Occupy Oakland day of protest continuing to roil downtown
on November 2, 2011
Thousands of marchers continued flooding the streets of downtown Oakland Wednesday afternoon to join the general strike and “day of action” called by the organizers of Occupy Oakland.
The day-long protest, which by midday was beginning to be marred by sporadic accounts of window-breaking and confrontation, was triggered by Occupy Oakland’s encampment in the plaza in front of City Hall–an improvised tent city that was forcibly broken up by police last week, drawing national attention to Oakland’s part in a series of economic protests around the country.
On Wednesday, though, every group with a modern lament seemed to be carrying its story to the streets of the city’s downtown: families suffering from foreclosure, children forced by recent school closures to commute farther to school, the unemployed, the homeless — as well as those who do have jobs, homes, and schools, but are nevertheless supporting protests on behalf of what Occupy organizers call “the 99 percent.” Grandmothers, carrying guitars, sang, “We shall overcome.” Children in strollers stared wide-eyed around them as their parents wheeled them through the crowd of thousands. Protestors climbed the light pole on either end of 14th and Broadway to hang a large banner announcing what everyone could already see — and what Oakland City Councilman Larry Reid is quoted as telling SF Gate this morning –that for today at least, the city had ceded its streets to Occupy Oakland.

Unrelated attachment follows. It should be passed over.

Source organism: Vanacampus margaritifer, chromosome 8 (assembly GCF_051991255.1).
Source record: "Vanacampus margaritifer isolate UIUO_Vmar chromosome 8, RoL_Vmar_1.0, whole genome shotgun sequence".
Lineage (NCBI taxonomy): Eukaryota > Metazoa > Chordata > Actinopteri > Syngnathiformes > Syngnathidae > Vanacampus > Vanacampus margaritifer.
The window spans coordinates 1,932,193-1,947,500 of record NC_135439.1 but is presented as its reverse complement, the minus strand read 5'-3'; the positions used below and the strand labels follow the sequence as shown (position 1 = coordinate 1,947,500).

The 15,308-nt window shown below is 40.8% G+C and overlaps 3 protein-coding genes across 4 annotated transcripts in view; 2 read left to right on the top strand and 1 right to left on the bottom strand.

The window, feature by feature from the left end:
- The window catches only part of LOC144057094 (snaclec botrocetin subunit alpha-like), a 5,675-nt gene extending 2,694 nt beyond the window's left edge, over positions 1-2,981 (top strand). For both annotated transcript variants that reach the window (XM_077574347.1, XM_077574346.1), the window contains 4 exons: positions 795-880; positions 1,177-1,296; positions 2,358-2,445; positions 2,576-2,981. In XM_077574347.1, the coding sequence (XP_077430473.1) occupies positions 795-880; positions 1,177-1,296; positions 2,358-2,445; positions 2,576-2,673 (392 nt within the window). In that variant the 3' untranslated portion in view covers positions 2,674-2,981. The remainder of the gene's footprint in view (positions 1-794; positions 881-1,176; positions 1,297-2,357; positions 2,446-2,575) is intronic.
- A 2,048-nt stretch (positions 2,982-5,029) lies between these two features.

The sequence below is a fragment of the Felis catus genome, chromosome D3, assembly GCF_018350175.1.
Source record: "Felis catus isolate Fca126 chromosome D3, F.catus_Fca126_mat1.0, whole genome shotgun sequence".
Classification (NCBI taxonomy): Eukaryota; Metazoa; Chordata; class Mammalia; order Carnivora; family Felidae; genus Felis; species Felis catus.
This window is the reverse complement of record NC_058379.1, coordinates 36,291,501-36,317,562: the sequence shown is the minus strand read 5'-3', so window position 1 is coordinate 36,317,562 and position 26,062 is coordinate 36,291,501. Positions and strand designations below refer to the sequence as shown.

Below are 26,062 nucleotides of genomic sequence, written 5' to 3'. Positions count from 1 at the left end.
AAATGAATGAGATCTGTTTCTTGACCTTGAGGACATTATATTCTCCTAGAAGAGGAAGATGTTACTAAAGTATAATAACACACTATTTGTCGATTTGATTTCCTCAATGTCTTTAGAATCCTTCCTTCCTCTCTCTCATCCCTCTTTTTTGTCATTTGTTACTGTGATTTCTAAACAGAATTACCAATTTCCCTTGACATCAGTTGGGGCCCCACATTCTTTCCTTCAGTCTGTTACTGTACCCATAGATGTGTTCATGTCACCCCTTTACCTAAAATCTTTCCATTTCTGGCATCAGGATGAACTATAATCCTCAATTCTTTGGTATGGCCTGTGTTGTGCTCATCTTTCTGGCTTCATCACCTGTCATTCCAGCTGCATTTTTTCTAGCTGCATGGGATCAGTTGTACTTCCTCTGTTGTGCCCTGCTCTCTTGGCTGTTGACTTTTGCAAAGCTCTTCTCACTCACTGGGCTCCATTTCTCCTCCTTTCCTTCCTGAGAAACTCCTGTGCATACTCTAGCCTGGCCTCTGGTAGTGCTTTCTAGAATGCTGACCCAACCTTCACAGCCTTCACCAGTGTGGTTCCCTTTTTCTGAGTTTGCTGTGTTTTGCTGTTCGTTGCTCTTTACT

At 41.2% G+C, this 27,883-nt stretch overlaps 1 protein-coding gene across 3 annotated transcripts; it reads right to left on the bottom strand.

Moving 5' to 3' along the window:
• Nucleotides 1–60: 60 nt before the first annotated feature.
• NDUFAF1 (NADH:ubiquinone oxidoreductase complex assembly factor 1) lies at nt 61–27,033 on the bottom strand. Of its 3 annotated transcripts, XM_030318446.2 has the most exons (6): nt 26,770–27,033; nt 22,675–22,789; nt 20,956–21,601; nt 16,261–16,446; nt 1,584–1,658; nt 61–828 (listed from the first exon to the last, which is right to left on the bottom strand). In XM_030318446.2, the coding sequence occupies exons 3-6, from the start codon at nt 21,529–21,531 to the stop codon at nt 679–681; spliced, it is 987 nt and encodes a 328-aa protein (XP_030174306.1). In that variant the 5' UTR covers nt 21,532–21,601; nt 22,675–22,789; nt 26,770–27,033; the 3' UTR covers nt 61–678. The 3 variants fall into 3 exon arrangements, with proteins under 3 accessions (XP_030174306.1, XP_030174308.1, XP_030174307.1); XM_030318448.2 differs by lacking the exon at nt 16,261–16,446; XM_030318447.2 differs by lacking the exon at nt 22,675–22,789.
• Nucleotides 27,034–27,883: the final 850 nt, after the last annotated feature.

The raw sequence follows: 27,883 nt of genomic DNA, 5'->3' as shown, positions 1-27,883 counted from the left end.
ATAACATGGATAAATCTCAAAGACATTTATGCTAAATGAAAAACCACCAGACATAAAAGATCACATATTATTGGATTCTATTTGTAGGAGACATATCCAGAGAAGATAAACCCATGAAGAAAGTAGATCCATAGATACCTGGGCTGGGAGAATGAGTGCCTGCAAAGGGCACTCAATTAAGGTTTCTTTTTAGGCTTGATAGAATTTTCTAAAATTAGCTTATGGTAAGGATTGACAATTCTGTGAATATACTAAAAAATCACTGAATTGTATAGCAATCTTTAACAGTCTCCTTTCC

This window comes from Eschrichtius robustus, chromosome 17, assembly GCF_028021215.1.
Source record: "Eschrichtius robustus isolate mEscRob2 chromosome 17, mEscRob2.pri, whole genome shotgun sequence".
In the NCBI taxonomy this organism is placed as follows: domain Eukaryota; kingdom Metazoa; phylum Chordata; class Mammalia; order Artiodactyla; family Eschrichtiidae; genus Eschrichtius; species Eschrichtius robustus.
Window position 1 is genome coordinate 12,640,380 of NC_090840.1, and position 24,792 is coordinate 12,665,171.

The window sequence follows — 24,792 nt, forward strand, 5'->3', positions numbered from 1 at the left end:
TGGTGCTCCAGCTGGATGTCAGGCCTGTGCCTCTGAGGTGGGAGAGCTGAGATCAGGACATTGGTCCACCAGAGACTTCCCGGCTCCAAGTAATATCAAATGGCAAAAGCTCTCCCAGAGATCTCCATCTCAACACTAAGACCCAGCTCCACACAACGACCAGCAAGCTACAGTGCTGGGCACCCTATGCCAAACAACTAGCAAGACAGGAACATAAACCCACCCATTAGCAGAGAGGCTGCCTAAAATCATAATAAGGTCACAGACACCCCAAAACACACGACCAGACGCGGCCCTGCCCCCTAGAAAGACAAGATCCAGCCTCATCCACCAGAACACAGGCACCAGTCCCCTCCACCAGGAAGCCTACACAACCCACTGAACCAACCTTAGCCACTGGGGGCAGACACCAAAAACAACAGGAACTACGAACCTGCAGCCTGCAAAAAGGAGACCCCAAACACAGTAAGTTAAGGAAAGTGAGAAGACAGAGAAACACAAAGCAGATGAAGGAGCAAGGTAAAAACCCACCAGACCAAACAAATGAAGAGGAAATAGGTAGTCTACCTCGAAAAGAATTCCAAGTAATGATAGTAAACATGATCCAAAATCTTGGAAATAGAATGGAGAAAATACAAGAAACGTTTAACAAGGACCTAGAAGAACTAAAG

The signs on display at downtown Oakland this afternoon gave the intersection of 14th and Broadway the feel of a gallery exhibit of unique signs. People carried large mirrors overhead, with “I… Occupy” written on the glass, to reflect the different faces in the streets. Another protester held a large sign of a hand raising its middle finger, with the title “REVOLUTION” written in red above it. A giant banner reading “Occupy the Banks” stretched across 20th Street, as scores of protesters converged on banks as visible symbols of economic inequality.
At the Wells Fargo on 21st and Franklin streets, the bank’s front doors were blocked during early afternoon, and the front steps occupied, by a few dozen protesters, some wearing bandanas to cover their faces. When an Oakland police officer approached them, the interchange initially appeared cordial; the officer could be heard telling the stair-sitters that as long as they refrained from vandalizing property or harming anyone, they were free to carry out their protest. Then, apparently satisfied, the police officer left.
But as the afternoon went on, reports of vandalism and harsher confrontations began coming from various spots downtown. At the Chase branch on Thomas L. Berkley Way downtown, a few people dressed in black used wooden flagpoles and hammers to break front windows. Windows were also broken at the Bank of America and the Kaiser building, and by midday there were reports of a small group of people moving from building to building downtown, apparently intent on causing damage in multiple places.
Back in the plaza, a mime troupe, dressed in white, stood frozen for several minutes, hands raised, eyes upward, as though the mimes were either shielding their eyes or staring at something in the distance – perhaps the two helicopters circling above. Behind them, a Buddhist meditation circle was in session – twenty people in a circle, their eyes closed, before a sign that read, “Sit in silence. Center yourself in support of Occupy.” Around them, the sound of large drumming cyphers and people chanting “People Power! People power!” took over the airwaves.
Meanwhile, at around 11:30 am, the Oakland Educational Association (OEA) teachers union, high school students and parents of children who attend the five Oakland elementary schools up for closure gathered in the outdoor plaza at Laney college in support of today’s strike.